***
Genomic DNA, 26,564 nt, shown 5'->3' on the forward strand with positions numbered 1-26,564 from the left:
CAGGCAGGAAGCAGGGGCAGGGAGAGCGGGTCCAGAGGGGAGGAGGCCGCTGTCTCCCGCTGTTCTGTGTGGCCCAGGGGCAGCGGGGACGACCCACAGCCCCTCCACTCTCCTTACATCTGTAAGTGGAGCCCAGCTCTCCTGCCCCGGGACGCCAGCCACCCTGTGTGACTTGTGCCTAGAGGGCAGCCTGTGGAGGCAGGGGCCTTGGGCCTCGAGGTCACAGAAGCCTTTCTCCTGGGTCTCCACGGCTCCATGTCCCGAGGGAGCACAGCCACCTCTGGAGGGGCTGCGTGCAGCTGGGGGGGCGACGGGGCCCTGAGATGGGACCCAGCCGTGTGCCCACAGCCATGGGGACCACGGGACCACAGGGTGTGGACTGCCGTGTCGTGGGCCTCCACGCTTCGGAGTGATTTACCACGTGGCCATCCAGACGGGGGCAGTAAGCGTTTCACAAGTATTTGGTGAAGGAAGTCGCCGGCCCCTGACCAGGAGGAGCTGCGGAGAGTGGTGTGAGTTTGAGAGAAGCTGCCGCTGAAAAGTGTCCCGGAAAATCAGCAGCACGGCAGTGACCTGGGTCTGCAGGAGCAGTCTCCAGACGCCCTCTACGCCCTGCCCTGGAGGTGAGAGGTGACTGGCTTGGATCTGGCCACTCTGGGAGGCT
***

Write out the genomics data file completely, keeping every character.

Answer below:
Genomic DNA, 26,564 nt, shown 5'->3' on the forward strand with positions numbered 1-26,564 from the left:
CAGGCAGGAAGCAGGGGCAGGGAGAGCGGGTCCAGAGGGGAGGAGGCCGCTGTCTCCCGCTGTTCTGTGTGGCCCAGGGGCAGCGGGGACGACCCACAGCCCCTCCACTCTCCTTACATCTGTAAGTGGAGCCCAGCTCTCCTGCCCCGGGACGCCAGCCACCCTGTGTGACTTGTGCCTAGAGGGCAGCCTGTGGAGGCAGGGGCCTTGGGCCTCGAGGTCACAGAAGCCTTTCTCCTGGGTCTCCACGGCTCCATGTCCCGAGGGAGCACAGCCACCTCTGGAGGGGCTGCGTGCAGCTGGGGGGGCGACGGGGCCCTGAGATGGGACCCAGCCGTGTGCCCACAGCCATGGGGACCACGGGACCACAGGGTGTGGACTGCCGTGTCGTGGGCCTCCACGCTTCGGAGTGATTTACCACGTGGCCATCCAGACGGGGGCAGTAAGCGTTTCACAAGTATTTGGTGAAGGAAGTCGCCGGCCCCTGACCAGGAGGAGCTGCGGAGAGTGGTGTGAGTTTGAGAGAAGCTGCCGCTGAAAAGTGTCCCGGAAAATCAGCAGCACGGCAGTGACCTGGGTCTGCAGGAGCAGTCTCCAGACGCCCTCTACGCCCTGCCCTGGAGGTGAGAGGTGACTGGCTTGGATCTGGCCACTCTGGGAGGCT